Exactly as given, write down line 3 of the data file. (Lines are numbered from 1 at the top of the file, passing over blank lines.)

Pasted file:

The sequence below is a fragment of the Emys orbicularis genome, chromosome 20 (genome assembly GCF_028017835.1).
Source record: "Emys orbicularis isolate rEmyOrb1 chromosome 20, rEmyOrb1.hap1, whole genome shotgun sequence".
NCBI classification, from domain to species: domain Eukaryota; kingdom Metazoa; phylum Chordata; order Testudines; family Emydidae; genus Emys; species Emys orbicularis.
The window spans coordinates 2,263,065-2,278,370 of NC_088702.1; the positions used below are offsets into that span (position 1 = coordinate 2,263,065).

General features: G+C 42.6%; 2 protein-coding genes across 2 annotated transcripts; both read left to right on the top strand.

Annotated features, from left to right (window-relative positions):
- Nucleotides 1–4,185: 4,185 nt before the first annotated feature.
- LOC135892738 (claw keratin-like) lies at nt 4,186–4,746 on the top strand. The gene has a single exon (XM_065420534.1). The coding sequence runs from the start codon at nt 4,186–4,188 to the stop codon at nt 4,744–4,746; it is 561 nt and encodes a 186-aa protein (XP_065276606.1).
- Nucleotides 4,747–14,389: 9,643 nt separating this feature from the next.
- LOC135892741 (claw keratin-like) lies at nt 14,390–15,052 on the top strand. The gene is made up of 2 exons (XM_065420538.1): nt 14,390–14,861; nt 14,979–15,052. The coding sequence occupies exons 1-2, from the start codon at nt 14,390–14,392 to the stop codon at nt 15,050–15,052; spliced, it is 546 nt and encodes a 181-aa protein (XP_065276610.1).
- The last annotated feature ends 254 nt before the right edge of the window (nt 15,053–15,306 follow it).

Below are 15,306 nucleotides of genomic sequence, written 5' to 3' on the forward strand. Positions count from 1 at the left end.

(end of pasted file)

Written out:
NCBI classification, from domain to species: domain Eukaryota; kingdom Metazoa; phylum Chordata; order Testudines; family Emydidae; genus Emys; species Emys orbicularis.